James Brinkley II, CEO (left); Jason Teal, Co-Founder & VP, Marketing (right).

When James L. Brinkley II first started his company IPGen in 2019, he was optimistic about raising funds for his patent-focused startup, anticipating investments within three or four months. Brinkley had impressive credentials: a law degree, a master of laws degree and legal experience working on technology issues at IBM. Still, he found it difficult to raise capital for his startup, facing challenges ranging from a limited network to not knowing which funds to apply for. 

A turning point came when Brinkley discovered the Maryland Technology Development Corporation (TEDCO), which fosters an inclusive entrepreneurial innovation ecosystem by investing in Maryland tech companies and helping them grow. TEDCO provided Brinkley with both useful guidance and an important round of pre-seed funding through its Builder Fund. 

Today IPGen has several employees and has expanded from its early vision of a software service for patent claims to a company that streamlines and automates all aspects of the patent process, saving its clients time, money and associated risks—in essence, the Turbo Tax of IP (intellectual property).

“TEDCO was the single most responsible factor in IPGen’s growth, from the people to the resources to the funding,” said Brinkley. “We would not be where we are today without TEDCO.”

The Challenges Facing Many Tech Startups 

The challenges facing Brinkley may sound familiar to entrepreneurs with strong credentials and concepts but a limited network. TEDCO is working to change that in Maryland.

“Lack of access to capital is a major issue for socially and economically disadvantaged  entrepreneurs seeking to grow their companies. Not everyone has well-connected friends and family ready to fund their projects,” said Jean-Luc Park, the senior director of Social Impact Funds at TEDCO. 

Park cites luck and proximity to funding as factors that often influence who gets funding, noting there are many tech entrepreneurs with high quality projects and the skills to succeed; what they lack is investor connections. This lack of investment opportunity comes with real costs: not only are entrepreneurs unable to realize their full potential, but Maryland loses out on good-paying jobs, exciting innovations, an expanded tax base and the chance to narrow the wealth gap. 

That’s why TEDCO’s Social Impact Funds are so important, offering a first line of resources to talented and experienced tech startup founders who are traditionally under-represented in their fields. 

Centering Diversity, Equity and Inclusion in TEDCO’s Social Impact Funds

TEDCO embraces diversity, equity and inclusion in Maryland’s startup communities. The Social Impact Funds are purposefully designed to engage and invest in economically disadvantaged founders and communities. One of these funds is the Builder Fund, which invests with the goal of helping startups reach meaningful milestones and become healthy companies, going on to either attract larger institutional investors or become independent of the venture investor path.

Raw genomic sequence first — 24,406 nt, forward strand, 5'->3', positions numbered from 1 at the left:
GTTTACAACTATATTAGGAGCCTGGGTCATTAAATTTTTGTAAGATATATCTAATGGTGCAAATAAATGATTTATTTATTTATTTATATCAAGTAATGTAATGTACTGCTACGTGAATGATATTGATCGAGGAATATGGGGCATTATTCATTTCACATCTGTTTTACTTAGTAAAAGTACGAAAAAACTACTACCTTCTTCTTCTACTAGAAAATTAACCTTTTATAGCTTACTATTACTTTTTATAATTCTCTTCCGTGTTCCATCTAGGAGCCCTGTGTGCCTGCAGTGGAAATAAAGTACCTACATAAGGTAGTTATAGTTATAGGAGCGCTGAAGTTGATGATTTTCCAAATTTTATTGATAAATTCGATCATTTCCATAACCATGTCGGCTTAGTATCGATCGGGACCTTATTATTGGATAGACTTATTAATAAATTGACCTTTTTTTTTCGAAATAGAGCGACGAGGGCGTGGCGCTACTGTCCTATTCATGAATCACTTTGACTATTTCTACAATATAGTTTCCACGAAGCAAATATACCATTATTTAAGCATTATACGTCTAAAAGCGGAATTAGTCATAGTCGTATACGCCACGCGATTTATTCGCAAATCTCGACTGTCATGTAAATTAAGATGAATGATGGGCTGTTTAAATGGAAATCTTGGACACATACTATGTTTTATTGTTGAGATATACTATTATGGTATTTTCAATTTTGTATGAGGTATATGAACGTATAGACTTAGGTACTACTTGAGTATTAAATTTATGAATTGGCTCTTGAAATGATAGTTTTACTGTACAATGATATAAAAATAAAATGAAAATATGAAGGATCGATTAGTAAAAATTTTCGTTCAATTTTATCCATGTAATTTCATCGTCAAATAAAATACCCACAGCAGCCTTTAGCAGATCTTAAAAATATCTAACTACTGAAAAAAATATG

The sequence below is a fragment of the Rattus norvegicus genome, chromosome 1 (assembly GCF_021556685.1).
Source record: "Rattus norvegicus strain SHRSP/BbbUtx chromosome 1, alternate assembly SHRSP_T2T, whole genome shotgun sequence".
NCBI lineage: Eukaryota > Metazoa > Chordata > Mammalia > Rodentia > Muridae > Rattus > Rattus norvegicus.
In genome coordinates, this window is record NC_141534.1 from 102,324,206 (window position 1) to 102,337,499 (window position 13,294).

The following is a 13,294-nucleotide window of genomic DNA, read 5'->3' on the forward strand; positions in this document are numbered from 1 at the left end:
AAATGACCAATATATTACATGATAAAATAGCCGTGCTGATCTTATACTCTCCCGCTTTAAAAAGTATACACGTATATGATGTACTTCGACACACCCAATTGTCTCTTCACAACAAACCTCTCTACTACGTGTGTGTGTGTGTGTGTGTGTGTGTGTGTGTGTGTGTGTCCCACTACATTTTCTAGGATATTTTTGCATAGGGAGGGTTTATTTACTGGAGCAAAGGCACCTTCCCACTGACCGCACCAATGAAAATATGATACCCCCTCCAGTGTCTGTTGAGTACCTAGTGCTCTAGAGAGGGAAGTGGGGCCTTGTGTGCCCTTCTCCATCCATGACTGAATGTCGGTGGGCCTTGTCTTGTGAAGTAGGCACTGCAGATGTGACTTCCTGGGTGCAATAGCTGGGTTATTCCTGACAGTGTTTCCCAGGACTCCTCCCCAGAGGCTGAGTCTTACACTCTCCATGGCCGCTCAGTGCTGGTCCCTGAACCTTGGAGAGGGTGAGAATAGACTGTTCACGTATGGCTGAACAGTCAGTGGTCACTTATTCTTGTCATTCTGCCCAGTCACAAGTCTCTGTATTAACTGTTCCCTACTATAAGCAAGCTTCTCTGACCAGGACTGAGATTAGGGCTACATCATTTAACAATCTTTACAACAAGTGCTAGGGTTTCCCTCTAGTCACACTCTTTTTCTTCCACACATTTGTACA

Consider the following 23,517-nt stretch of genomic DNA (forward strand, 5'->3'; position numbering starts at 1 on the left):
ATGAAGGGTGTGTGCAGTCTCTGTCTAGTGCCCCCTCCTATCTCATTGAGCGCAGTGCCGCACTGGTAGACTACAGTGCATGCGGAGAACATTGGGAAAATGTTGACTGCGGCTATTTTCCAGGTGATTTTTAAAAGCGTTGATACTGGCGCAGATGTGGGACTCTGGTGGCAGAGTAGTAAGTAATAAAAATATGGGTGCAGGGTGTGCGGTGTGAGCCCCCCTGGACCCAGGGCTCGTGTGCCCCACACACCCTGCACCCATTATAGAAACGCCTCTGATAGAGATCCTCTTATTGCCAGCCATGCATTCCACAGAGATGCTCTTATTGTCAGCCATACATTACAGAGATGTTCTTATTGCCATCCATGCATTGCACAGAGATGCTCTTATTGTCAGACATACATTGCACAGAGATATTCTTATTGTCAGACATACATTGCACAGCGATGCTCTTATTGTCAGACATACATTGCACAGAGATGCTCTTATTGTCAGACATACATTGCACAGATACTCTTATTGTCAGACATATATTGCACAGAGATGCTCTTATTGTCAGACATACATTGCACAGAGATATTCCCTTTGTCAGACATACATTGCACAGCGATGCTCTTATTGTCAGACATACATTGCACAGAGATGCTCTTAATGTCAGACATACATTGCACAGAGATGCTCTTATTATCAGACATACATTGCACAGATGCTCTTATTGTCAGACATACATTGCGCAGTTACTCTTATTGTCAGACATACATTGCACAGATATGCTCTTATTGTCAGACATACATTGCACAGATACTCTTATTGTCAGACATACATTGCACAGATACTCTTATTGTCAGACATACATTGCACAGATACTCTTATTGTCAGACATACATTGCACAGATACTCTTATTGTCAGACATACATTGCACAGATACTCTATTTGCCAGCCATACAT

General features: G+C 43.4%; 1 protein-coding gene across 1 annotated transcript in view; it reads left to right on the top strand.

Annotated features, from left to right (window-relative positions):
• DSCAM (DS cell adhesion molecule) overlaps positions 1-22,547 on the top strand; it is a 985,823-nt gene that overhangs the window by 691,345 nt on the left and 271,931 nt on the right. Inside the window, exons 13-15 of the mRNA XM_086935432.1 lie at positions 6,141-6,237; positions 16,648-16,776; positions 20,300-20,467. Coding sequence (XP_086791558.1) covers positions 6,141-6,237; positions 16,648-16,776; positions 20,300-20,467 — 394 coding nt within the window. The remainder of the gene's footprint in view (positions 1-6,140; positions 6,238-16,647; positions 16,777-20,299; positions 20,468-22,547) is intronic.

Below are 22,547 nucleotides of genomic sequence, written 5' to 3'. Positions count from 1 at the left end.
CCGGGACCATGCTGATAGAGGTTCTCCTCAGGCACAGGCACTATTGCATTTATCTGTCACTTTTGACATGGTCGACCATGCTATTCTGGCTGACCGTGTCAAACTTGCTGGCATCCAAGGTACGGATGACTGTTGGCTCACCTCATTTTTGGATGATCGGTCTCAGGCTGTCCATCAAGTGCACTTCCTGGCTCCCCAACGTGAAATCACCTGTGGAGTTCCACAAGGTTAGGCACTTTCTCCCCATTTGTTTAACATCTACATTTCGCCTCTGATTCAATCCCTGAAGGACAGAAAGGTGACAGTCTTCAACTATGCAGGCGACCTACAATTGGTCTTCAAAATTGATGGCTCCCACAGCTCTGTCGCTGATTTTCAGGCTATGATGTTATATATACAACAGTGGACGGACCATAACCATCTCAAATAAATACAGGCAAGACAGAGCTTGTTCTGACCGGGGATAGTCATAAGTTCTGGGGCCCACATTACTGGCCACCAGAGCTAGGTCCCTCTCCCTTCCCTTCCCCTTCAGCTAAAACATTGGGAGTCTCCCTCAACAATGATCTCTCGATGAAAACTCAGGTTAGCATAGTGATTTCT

The Builder Fund typically invests in amounts up to $200,000 via convertible notes or other financial instruments. Funded companies are also provided resources like hands-on executive support, peer-to-peer mentorship/collaboration, and networking opportunities.  

Eligibility Requirements for the Builder Fund

TEDCO encourages pre-seed technology startups from all industries to apply. Companies should be tech-centered, not simply a business that uses technology for operational purposes.

The Pre-Seed Builder Fund has minimum ownership requirements: a company’s principal place of business must be in Maryland; it must have at least one full-time employee; and no less than 50% of founders must demonstrate economic disadvantage. 

Applicants may apply online at where applications are assessed on a rolling basis. 

Other TEDCO Resources

If an entrepreneur does not qualify for the Builder Fund, they should be aware that Maryland has a strong entrepreneurial ecosystem. There may be other resources available for startups to grow their business; more information can be found using TEDCO’s online assessment.

Brinkley, the founder of IP Gen, didn’t receive funding the first time he applied for the Builder Fund, but he did receive useful direction and advice. On his next attempt, he worked with a mentor on his application and was successful. Brinkley’s advice to other entrepreneurs: research the funds to make sure you qualify, seek advice, and ask questions during the application process if you can’t find the answer. 

“The good funds take the extra time to give feedback, and yes—TEDCO is one of the good ones!” said Brinkley, adding that he meets almost weekly with a TEDCO advisor. 

The result? The expanded IPGen platform—which grew to include an end-to-end IP lifecycle management platform, with social network and collaboration features using state-of-the-art technologies–launched this fall.

To learn more about launching your tech business with TEDCO, visit

Content from Tammi Thomas, Chief Marketing & Communications Officer, TEDCO